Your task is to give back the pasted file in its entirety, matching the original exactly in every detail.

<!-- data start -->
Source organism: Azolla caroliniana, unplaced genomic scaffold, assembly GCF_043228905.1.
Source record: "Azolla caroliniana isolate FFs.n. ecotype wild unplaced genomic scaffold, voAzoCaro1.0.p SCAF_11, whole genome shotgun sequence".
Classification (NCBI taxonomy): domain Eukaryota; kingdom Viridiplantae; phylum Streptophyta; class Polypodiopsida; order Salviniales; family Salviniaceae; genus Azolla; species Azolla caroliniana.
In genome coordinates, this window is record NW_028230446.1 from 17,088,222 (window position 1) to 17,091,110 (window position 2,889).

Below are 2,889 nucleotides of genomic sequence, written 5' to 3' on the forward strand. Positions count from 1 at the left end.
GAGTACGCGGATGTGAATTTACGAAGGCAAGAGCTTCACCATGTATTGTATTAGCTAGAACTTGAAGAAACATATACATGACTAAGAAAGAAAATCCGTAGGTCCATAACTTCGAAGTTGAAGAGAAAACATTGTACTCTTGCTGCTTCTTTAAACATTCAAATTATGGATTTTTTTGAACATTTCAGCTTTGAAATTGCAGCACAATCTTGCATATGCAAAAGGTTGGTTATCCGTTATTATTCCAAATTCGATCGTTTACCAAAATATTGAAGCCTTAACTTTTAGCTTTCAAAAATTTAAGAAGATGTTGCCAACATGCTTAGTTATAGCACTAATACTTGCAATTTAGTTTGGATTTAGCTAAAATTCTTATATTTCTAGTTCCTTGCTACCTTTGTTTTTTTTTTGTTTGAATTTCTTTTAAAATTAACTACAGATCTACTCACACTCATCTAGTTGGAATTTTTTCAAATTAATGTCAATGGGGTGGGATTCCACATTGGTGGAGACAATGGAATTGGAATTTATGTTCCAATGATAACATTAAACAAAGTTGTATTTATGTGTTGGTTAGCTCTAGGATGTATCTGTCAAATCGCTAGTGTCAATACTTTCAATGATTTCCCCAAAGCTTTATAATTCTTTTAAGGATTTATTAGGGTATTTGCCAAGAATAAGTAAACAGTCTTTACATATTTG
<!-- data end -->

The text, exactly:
Source organism: Azolla caroliniana, unplaced genomic scaffold, assembly GCF_043228905.1.
Source record: "Azolla caroliniana isolate FFs.n. ecotype wild unplaced genomic scaffold, voAzoCaro1.0.p SCAF_11, whole genome shotgun sequence".
Classification (NCBI taxonomy): domain Eukaryota; kingdom Viridiplantae; phylum Streptophyta; class Polypodiopsida; order Salviniales; family Salviniaceae; genus Azolla; species Azolla caroliniana.
In genome coordinates, this window is record NW_028230446.1 from 17,088,222 (window position 1) to 17,091,110 (window position 2,889).

Below are 2,889 nucleotides of genomic sequence, written 5' to 3' on the forward strand. Positions count from 1 at the left end.
GAGTACGCGGATGTGAATTTACGAAGGCAAGAGCTTCACCATGTATTGTATTAGCTAGAACTTGAAGAAACATATACATGACTAAGAAAGAAAATCCGTAGGTCCATAACTTCGAAGTTGAAGAGAAAACATTGTACTCTTGCTGCTTCTTTAAACATTCAAATTATGGATTTTTTTGAACATTTCAGCTTTGAAATTGCAGCACAATCTTGCATATGCAAAAGGTTGGTTATCCGTTATTATTCCAAATTCGATCGTTTACCAAAATATTGAAGCCTTAACTTTTAGCTTTCAAAAATTTAAGAAGATGTTGCCAACATGCTTAGTTATAGCACTAATACTTGCAATTTAGTTTGGATTTAGCTAAAATTCTTATATTTCTAGTTCCTTGCTACCTTTGTTTTTTTTTTGTTTGAATTTCTTTTAAAATTAACTACAGATCTACTCACACTCATCTAGTTGGAATTTTTTCAAATTAATGTCAATGGGGTGGGATTCCACATTGGTGGAGACAATGGAATTGGAATTTATGTTCCAATGATAACATTAAACAAAGTTGTATTTATGTGTTGGTTAGCTCTAGGATGTATCTGTCAAATCGCTAGTGTCAATACTTTCAATGATTTCCCCAAAGCTTTATAATTCTTTTAAGGATTTATTAGGGTATTTGCCAAGAATAAGTAAACAGTCTTTACATATTTG